This year’s World Cup, being held for the first time in a Muslim country with strict alcohol restrictions, is sponsored by major beer brands and often presents unique challenges for beer-drinking fans and related event organizers. increase.
“Beer is available when the gates open three hours before kick-off. It’s available to anyone who wants a beer. And the same applies when you leave the stadium one hour after the final whistle.” An informant said.
In addition, Budweiser will be allowed to serve beer in part of the main FIFA fanzone in central Doha from 6:30pm to 1:00am each day of the 29-day tournament starting November 20. a source said.
At previous World Cup competitions, beer was served all day in the fanzone.
Decisions about when and where the beer will be sold to fans are currently being finalized, but the price fans will charge for the beer is still under discussion, sources said.
“We are working closely with FIFA, which manages our relationship with Qatar authorities, to ensure that tournament activations are carried out with respect and in compliance with local rules and regulations,” said Budweiser Brewery. A spokeswoman for the company AB InBev said in an email. .
Qatar’s World Cup organizer, the Supreme Commission for Shipping and Heritage, did not respond to a request for comment on the World Cup’s alcohol regulations. The Qatari government press has sent a request to the Supreme Committee.
Four matches are scheduled on most days of the tournament’s group stage, with the earliest kicking off at 1pm.
How Qatar handles the sale of beer as most of Qatar’s Muslims gather at a mosque for weekly congregational prayers ahead of the Welsh-Iran match at 1pm on Friday, November 25. It was not immediately clear.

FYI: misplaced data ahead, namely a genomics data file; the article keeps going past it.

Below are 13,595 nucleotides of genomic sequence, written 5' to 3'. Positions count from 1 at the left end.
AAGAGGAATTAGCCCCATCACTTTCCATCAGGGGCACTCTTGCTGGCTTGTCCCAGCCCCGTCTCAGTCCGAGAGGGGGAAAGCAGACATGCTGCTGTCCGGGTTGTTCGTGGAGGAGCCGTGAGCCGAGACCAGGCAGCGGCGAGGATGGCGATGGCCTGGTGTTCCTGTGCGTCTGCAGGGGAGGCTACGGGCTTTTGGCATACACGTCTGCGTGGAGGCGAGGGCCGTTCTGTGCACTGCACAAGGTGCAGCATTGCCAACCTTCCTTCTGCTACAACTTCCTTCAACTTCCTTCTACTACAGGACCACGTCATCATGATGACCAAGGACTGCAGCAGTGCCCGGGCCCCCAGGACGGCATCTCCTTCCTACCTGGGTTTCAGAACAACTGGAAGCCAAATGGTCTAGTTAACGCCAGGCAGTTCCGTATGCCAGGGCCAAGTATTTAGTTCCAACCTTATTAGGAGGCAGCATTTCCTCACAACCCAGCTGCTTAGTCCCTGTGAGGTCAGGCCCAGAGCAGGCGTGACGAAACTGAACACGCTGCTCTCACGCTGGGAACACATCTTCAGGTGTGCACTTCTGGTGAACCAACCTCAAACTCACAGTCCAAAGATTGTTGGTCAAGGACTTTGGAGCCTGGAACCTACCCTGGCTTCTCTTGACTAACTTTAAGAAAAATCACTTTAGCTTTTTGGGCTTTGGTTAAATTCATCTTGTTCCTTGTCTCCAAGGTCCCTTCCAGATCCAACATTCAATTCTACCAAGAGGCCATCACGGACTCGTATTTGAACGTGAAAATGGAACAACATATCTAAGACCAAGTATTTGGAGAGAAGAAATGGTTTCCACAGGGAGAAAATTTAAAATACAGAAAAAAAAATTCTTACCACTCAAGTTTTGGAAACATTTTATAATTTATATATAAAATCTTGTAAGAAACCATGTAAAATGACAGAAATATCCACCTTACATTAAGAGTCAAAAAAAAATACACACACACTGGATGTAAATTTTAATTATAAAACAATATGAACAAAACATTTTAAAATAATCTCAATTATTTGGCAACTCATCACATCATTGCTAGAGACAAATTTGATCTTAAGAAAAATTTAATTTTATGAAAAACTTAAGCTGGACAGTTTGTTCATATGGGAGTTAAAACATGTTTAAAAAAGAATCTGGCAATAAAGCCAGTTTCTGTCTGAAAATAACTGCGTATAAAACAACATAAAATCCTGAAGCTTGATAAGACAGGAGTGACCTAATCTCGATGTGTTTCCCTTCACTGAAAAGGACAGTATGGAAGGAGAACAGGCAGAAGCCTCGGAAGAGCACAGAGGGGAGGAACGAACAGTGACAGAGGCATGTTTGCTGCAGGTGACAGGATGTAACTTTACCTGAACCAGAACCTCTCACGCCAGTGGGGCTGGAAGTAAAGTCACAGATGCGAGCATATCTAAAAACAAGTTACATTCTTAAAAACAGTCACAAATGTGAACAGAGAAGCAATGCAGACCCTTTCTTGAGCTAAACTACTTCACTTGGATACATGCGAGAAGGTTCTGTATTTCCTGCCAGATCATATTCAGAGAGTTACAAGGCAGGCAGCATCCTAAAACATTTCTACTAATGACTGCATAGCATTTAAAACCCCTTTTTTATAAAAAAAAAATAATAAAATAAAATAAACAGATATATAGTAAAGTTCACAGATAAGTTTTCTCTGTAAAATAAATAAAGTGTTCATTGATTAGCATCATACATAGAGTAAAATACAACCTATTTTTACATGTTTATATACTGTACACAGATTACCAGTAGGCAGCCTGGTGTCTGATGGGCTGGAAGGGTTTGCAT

Qatar now requires most shops and restaurants in the country to close during Friday prayers.
Questions have swirled about the role alcohol will play in this year’s World Cup ever since Qatar won the hosting rights in 2010. While it is not a “dry” state like neighboring Saudi Arabia, Qatar does not drink alcohol in public places. of alcohol consumption is illegal.
Tourists cannot bring alcohol into Qatar, even in duty-free shops at airports, nor can they buy alcohol at the country’s only liquor store outside Doha. Only licensed foreign residents are allowed to shop at home.
Visitors can drink at dozens of licensed hotels and clubs, where a pint of beer costs $18.
Budweiser plans to sell non-alcoholic Budweiser Zero on stadium concourses, in the stands during games and on other fan sites, sources said.
An AB InBev spokesperson told Reuters in an emailed statement: “We always respect the local customs and culture of the markets in which we operate or host events.
“The promotion and activation of Budweiser Zero during the FIFA World Cup in Qatar targets international guests who come to enjoy and celebrate football on our fan site.”